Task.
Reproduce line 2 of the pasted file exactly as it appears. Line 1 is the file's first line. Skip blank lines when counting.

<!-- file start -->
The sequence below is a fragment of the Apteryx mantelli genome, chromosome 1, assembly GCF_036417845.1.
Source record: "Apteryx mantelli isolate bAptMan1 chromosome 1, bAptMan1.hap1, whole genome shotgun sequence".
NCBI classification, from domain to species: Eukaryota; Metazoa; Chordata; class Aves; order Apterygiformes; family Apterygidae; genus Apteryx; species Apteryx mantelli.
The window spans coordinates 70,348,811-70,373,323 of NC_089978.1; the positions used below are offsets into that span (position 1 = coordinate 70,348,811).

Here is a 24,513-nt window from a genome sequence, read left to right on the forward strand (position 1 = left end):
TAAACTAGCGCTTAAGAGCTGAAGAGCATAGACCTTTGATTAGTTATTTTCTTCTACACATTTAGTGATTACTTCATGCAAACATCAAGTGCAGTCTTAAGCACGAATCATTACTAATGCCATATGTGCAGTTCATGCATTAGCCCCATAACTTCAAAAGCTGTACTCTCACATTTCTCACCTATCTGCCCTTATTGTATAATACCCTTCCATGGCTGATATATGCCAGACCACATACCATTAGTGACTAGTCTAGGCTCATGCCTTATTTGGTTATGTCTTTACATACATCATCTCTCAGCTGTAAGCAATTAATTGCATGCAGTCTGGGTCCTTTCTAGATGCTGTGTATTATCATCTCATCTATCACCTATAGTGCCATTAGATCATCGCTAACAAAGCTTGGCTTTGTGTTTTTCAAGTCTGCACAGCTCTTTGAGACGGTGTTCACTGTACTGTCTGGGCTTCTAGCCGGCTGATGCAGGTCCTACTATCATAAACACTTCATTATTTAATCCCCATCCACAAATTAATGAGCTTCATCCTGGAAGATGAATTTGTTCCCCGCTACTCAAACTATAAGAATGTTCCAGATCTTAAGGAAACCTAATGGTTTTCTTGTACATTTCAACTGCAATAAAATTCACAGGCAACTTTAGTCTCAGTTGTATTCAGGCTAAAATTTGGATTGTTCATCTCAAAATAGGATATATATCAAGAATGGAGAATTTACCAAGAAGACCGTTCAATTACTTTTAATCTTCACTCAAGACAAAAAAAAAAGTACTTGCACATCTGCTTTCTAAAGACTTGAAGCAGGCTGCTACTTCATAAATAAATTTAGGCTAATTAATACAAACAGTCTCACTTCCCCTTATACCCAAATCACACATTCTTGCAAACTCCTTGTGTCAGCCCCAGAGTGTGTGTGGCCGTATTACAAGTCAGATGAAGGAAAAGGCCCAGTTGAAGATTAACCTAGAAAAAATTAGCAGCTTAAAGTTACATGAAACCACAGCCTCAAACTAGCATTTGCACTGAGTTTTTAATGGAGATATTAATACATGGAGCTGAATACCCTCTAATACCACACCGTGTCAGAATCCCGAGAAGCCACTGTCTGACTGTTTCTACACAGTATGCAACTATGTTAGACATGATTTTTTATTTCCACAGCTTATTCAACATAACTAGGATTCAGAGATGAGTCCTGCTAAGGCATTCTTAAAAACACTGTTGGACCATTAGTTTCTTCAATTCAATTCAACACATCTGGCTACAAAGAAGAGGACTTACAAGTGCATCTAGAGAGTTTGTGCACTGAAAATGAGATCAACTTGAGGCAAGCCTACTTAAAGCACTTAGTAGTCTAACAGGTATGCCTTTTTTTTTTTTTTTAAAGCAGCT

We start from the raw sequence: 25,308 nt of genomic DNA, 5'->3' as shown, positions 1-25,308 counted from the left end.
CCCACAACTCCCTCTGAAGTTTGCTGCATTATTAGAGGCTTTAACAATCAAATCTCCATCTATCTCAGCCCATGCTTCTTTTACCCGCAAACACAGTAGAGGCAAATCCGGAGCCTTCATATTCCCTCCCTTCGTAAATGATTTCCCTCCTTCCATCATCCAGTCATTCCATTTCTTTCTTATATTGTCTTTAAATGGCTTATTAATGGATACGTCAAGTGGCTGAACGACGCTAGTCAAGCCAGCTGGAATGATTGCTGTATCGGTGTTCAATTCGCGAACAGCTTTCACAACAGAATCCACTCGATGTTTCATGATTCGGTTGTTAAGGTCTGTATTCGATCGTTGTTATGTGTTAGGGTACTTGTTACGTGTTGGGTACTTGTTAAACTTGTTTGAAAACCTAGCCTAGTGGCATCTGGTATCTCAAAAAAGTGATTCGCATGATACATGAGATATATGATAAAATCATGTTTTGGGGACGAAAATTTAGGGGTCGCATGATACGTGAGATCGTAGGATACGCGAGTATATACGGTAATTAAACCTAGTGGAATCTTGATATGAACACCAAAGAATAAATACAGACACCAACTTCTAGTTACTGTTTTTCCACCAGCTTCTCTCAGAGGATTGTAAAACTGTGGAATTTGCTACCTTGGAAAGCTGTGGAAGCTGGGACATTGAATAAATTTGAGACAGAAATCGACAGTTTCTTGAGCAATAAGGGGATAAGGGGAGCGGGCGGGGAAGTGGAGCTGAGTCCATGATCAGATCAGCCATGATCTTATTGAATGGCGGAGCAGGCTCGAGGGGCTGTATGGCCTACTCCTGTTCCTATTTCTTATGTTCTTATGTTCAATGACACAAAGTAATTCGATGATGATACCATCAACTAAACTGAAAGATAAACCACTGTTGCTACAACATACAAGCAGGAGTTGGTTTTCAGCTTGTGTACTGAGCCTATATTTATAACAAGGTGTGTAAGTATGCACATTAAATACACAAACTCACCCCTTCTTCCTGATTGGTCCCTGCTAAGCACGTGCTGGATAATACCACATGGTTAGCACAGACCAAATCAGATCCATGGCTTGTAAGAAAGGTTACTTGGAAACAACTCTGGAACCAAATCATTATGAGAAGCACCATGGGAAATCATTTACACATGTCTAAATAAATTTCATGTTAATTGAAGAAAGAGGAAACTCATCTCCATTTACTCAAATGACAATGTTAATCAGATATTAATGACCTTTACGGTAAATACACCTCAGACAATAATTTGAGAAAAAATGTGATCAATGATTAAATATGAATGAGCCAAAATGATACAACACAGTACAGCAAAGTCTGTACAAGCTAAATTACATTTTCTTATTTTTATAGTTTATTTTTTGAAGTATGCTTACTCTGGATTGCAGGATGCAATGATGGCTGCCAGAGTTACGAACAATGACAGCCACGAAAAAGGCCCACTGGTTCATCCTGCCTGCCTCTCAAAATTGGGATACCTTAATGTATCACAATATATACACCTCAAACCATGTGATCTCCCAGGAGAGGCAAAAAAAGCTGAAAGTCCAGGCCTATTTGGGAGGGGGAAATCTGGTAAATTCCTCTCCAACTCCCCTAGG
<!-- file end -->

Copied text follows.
Source record: "Apteryx mantelli isolate bAptMan1 chromosome 1, bAptMan1.hap1, whole genome shotgun sequence".